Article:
Published in 1845, Emily Bronte’s gothic novel set on the windy moors of Yorkshire is the story of the doomed love between Catherine Earnshaw and her father’s adopted son, Heathcliff. The book was initially poorly received by many critics who found its dark, tragic story needlessly harsh and disturbing. That opinion has not endured, and the only novel Emily Bronte published is now considered to be one of the great classics of English literature.
Emily Brontë’s “Wuthering Heights” is considered one of the greatest novels ever wrote. It also can be difficult to understand--it is loaded with themes, imagery, and symbols. If you need a little help understanding it, let BookCaps help with this study guide. Along with chapter-by-chapter summaries and analysis, this book features the full text of Brontë's classic novel is also included. BookCap Study Guides are not meant to be purchased as alternatives to reading the book.
First published in 1847, Wuthering Heights is set on the bleak Yorkshire moors, where the drama of Catherine and Heathcliff, Heathcliff's cruel revenge against Edgar and Isabella Linton, and the promise of redemption through the next generation, is enacted. This edition uses the authoritative Clarendon text, and in a new introduction Patsy Stoneman considers the bewildering variety of critical interpretations to which the novel has been subject, as well as offering some provocative new insights for the modern reader.
Emily Brontë's haunting tale of love and revenge, rivetingly retold for today's readers, remains as powerful and gripping as the day it was first written. High on the windswept Yorkshire moors, an old farmhouse hides dark secrets. What is the strange history of Wuthering Heights? Why has Heathcliff, its mysterious owner, cut himself off from the world - and who is the unearthly girl wandering the moors at night?
A Student's Guide to Wuthering Heights by Emily Bronte is a general introduction to one of the great English novels of the nineteenth century. Misunderstood by most critics and commentators upon its publication in 1847, the story of Catherine and Heathcliff and their peers and descendants slowly became recognized as the work of a genius and is now on nearly every list of recommended books for both high school and college students. However, many students today find the novel difficult to read and understand because of its language and its setting; especially challenging to some are the sections in which characters speak in the Yorkshire dialect. This guide provides an easy-to-use glossary of that dialect and translations of the dialogue. It also includes discussions of the social, economic, and political background of the period (the last part of the eighteenth and the first part of the nineteenth centuries)."
Over a hundred and fifty years after its initial publication, Emily Brontë’s turbulent portrayal of the Earnshaws and the Lintons, two northern English households nearly destroyed by violent passions in the last quarter of the eighteenth century, continues to provoke and fascinate readers. Heathcliff remains one of the best-known characters in the English novel, and Catherine Earnshaw’s impossible choice between two rivals retains its appeal for contemporary readers. At the same time, the novel’s highly ambivalent representations of domesticity, its famous reticence about its characters and their actions, its formal features as a story within a story, and the mystery of Heathcliff’s origins and identity provide material for classroom discussion at every level of study. The introduction and appendices to this Broadview edition, which place Brontë’s life and novel in the context of the developing “Brontë myth,” explore the impact of industrialization on the people of Yorkshire, consider the novel’s representation of gender, and survey the ways contemporary scholarship has sought to account for Heathcliff, open up multiple contexts within which Wuthering Heights can be read, understood, and enjoyed.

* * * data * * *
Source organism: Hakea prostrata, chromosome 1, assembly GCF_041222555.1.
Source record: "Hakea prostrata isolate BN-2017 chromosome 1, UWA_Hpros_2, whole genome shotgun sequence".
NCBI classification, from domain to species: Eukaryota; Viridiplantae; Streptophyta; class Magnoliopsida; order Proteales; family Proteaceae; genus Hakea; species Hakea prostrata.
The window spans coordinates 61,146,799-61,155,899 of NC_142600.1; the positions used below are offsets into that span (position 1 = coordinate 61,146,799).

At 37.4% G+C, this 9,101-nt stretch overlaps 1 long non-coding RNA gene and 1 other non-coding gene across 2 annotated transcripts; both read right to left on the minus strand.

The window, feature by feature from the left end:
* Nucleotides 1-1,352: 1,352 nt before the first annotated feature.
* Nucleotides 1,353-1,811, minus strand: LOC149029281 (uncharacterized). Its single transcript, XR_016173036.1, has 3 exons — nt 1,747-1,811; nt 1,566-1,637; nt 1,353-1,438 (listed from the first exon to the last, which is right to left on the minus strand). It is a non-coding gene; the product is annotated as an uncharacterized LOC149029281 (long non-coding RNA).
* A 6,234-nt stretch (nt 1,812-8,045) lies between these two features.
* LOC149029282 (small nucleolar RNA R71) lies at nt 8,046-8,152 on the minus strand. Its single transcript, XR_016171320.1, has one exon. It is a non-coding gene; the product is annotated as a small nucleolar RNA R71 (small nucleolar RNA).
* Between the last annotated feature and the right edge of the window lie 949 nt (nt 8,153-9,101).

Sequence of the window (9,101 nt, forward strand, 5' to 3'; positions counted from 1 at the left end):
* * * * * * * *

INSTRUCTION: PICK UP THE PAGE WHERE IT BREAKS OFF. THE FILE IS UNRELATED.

Seminar paper from the year 2000 in the subject English Language and Literature Studies - Literature, grade: 1,5, University of Hannover, language: English, abstract: "Wuthering Heights" is Emily Bronte's (1818-1848) only novel and was published in 1847. It became tremendously popular and is today looked upon as one the most important works of its period especially in terms of describing nature. It is also interesting, though, to examine the description of its characters, especially that of Heathcliff, whose descent and parentage is not unveiled in the story. The reader is tempted into thinking that he might be a Gypsy by heritage. The Question, whether the main character of Emily Bronte's novel "Wuthering Heights," the foundling Heathcliff, is a Gypsy, must certainly be approached out of two different angles. The first thing to discuss is his mere appearance in the novel and the second thing is the examination of how Emily Bronte presents him. The difference of these two ways of approaching the question is one of the very basic features of literature as it is understood in our culture: what does the reader perceive when perusing a text and what is the author's intention for the reader's perception. It is certainly difficult to trace down what the author's intention really is and to separate that from one's own understanding of a piece of literature but one may at least try to approach this task by looking at the story first and then examine the way of representation. Thus, the first step in this paper will be to show which features classify Heathcliff as being a Gypsy in the fashion of the stereotypical Gypsy of 19th century literature and which features might oppose such a view. The second step will be to describe Emily Bronte's way of representation.